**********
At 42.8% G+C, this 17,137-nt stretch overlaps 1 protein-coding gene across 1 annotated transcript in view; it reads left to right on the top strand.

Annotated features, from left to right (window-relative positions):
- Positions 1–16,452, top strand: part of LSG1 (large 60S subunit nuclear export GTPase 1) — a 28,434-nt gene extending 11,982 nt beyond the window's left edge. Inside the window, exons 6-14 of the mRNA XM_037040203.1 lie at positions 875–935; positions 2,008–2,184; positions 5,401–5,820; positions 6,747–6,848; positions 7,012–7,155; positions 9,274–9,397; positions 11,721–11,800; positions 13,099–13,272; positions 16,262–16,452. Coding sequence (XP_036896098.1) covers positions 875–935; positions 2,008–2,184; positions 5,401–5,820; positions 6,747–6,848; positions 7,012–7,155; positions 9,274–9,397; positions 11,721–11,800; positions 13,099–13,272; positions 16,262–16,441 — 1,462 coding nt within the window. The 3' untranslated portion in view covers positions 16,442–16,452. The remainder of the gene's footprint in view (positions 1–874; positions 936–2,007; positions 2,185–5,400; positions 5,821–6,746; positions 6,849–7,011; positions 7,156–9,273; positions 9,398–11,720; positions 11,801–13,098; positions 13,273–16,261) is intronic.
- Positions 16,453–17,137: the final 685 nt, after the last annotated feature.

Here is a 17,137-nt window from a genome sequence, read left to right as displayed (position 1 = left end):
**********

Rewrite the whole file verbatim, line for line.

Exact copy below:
At 42.8% G+C, this 17,137-nt stretch overlaps 1 protein-coding gene across 1 annotated transcript in view; it reads left to right on the top strand.

Annotated features, from left to right (window-relative positions):
- Positions 1–16,452, top strand: part of LSG1 (large 60S subunit nuclear export GTPase 1) — a 28,434-nt gene extending 11,982 nt beyond the window's left edge. Inside the window, exons 6-14 of the mRNA XM_037040203.1 lie at positions 875–935; positions 2,008–2,184; positions 5,401–5,820; positions 6,747–6,848; positions 7,012–7,155; positions 9,274–9,397; positions 11,721–11,800; positions 13,099–13,272; positions 16,262–16,452. Coding sequence (XP_036896098.1) covers positions 875–935; positions 2,008–2,184; positions 5,401–5,820; positions 6,747–6,848; positions 7,012–7,155; positions 9,274–9,397; positions 11,721–11,800; positions 13,099–13,272; positions 16,262–16,441 — 1,462 coding nt within the window. The 3' untranslated portion in view covers positions 16,442–16,452. The remainder of the gene's footprint in view (positions 1–874; positions 936–2,007; positions 2,185–5,400; positions 5,821–6,746; positions 6,849–7,011; positions 7,156–9,273; positions 9,398–11,720; positions 11,801–13,098; positions 13,273–16,261) is intronic.
- Positions 16,453–17,137: the final 685 nt, after the last annotated feature.

Here is a 17,137-nt window from a genome sequence, read left to right as displayed (position 1 = left end):